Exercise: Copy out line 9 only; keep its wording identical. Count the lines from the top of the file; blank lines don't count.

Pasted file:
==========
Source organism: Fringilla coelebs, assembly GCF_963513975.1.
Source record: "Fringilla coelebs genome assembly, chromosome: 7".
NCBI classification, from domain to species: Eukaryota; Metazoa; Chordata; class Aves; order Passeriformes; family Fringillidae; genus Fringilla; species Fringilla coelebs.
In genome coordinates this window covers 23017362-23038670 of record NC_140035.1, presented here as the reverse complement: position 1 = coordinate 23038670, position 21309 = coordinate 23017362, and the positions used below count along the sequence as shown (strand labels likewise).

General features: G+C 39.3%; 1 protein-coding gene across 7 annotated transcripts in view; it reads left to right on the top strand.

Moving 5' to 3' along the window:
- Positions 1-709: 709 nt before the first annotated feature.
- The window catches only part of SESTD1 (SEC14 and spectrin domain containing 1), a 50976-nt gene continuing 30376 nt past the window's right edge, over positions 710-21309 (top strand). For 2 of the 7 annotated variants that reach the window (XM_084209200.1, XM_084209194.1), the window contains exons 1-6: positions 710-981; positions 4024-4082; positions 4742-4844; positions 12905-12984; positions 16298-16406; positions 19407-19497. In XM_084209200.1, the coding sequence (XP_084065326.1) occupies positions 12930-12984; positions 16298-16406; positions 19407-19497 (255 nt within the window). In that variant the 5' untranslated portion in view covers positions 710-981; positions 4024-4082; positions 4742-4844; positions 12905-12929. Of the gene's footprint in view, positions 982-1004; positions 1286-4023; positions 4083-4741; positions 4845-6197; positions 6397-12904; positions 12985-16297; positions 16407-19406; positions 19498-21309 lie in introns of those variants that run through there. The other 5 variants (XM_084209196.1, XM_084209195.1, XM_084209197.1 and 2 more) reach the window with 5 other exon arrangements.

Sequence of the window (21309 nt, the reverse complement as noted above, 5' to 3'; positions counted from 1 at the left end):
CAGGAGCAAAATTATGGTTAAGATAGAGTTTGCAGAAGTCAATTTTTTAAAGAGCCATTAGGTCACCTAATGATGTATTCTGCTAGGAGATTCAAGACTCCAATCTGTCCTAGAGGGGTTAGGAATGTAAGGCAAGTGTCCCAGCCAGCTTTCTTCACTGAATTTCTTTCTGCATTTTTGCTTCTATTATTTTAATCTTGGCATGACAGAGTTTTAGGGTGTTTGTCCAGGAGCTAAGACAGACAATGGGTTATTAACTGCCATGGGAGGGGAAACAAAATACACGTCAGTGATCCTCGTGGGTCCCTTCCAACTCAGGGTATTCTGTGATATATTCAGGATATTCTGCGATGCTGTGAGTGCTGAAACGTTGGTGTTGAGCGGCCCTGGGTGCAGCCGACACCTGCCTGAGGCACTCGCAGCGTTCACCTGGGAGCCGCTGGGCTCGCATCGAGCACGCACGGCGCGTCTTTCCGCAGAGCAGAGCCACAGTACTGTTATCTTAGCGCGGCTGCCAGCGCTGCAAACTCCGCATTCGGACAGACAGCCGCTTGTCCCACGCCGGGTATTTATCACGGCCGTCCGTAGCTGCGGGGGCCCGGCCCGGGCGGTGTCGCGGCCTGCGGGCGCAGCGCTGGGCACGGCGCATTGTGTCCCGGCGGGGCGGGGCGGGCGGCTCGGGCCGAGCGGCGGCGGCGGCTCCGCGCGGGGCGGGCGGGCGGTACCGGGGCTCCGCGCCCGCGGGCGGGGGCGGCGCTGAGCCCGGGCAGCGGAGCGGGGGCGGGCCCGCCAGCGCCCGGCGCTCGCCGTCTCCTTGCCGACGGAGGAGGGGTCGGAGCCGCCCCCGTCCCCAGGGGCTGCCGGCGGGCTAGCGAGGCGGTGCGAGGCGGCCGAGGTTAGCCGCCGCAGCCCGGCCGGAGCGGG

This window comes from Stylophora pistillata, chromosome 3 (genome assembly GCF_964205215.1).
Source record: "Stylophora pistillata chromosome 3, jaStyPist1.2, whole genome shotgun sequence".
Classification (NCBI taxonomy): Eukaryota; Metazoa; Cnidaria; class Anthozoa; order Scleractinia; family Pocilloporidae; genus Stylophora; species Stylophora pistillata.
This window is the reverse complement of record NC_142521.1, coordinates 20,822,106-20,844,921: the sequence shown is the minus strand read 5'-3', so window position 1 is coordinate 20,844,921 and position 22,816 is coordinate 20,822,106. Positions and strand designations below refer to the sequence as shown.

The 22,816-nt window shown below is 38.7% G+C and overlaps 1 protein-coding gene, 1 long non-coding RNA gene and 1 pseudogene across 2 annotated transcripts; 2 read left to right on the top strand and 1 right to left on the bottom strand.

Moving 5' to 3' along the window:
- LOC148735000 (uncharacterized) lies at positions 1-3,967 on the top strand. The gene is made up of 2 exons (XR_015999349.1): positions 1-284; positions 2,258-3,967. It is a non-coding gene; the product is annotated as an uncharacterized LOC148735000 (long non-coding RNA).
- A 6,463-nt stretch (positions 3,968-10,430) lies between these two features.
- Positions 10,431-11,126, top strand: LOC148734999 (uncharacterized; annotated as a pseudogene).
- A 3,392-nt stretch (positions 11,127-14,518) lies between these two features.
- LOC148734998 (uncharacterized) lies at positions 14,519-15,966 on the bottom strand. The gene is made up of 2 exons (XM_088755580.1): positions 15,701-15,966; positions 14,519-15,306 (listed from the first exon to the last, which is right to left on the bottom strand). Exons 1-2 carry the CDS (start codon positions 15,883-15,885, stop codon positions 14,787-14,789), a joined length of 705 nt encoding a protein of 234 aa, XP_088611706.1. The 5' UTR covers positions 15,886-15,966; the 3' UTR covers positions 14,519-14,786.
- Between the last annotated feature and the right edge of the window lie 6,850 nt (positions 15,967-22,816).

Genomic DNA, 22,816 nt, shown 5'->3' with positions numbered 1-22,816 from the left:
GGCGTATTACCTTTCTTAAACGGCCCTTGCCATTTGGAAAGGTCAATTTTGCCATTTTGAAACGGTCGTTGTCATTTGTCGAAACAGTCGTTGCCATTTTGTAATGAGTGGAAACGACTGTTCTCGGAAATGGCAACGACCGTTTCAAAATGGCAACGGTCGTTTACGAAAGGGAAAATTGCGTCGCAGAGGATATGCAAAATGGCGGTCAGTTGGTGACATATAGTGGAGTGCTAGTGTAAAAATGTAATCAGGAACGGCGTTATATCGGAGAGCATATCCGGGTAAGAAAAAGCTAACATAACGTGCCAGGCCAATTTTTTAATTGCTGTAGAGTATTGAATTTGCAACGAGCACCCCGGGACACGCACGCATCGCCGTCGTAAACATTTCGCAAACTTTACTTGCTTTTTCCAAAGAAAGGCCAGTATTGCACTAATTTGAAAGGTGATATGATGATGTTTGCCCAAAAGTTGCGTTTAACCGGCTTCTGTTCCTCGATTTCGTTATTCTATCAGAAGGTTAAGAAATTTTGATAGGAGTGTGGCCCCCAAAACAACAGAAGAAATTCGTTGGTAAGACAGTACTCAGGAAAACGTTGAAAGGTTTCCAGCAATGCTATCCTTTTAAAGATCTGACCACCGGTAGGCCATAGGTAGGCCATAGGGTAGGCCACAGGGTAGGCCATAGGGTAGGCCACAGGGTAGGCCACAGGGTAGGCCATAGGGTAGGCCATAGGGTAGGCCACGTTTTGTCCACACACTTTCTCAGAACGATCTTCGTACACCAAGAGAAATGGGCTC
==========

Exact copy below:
Sequence of the window (21309 nt, the reverse complement as noted above, 5' to 3'; positions counted from 1 at the left end):